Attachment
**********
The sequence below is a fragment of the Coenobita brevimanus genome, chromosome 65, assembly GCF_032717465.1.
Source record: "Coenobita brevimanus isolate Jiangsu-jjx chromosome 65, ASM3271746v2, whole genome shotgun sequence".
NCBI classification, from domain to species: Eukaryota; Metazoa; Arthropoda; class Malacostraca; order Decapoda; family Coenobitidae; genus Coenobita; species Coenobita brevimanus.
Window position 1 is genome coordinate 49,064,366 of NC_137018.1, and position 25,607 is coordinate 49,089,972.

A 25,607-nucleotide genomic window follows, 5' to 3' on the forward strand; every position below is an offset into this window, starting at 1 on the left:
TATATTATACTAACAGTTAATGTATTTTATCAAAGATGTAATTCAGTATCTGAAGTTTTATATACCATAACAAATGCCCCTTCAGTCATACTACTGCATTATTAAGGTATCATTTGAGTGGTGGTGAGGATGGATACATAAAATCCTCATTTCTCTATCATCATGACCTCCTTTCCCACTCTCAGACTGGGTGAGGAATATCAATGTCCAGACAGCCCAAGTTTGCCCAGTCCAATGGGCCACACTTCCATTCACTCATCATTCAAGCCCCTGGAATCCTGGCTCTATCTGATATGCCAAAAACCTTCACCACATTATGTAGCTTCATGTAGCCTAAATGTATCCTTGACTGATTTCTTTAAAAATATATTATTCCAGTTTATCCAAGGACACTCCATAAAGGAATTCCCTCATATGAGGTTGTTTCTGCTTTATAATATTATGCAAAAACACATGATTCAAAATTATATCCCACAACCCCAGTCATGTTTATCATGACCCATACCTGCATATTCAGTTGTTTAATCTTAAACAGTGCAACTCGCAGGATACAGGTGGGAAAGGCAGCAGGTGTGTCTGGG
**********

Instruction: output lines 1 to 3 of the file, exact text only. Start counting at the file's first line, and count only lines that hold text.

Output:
The sequence below is a fragment of the Coenobita brevimanus genome, chromosome 65, assembly GCF_032717465.1.
Source record: "Coenobita brevimanus isolate Jiangsu-jjx chromosome 65, ASM3271746v2, whole genome shotgun sequence".
NCBI classification, from domain to species: Eukaryota; Metazoa; Arthropoda; class Malacostraca; order Decapoda; family Coenobitidae; genus Coenobita; species Coenobita brevimanus.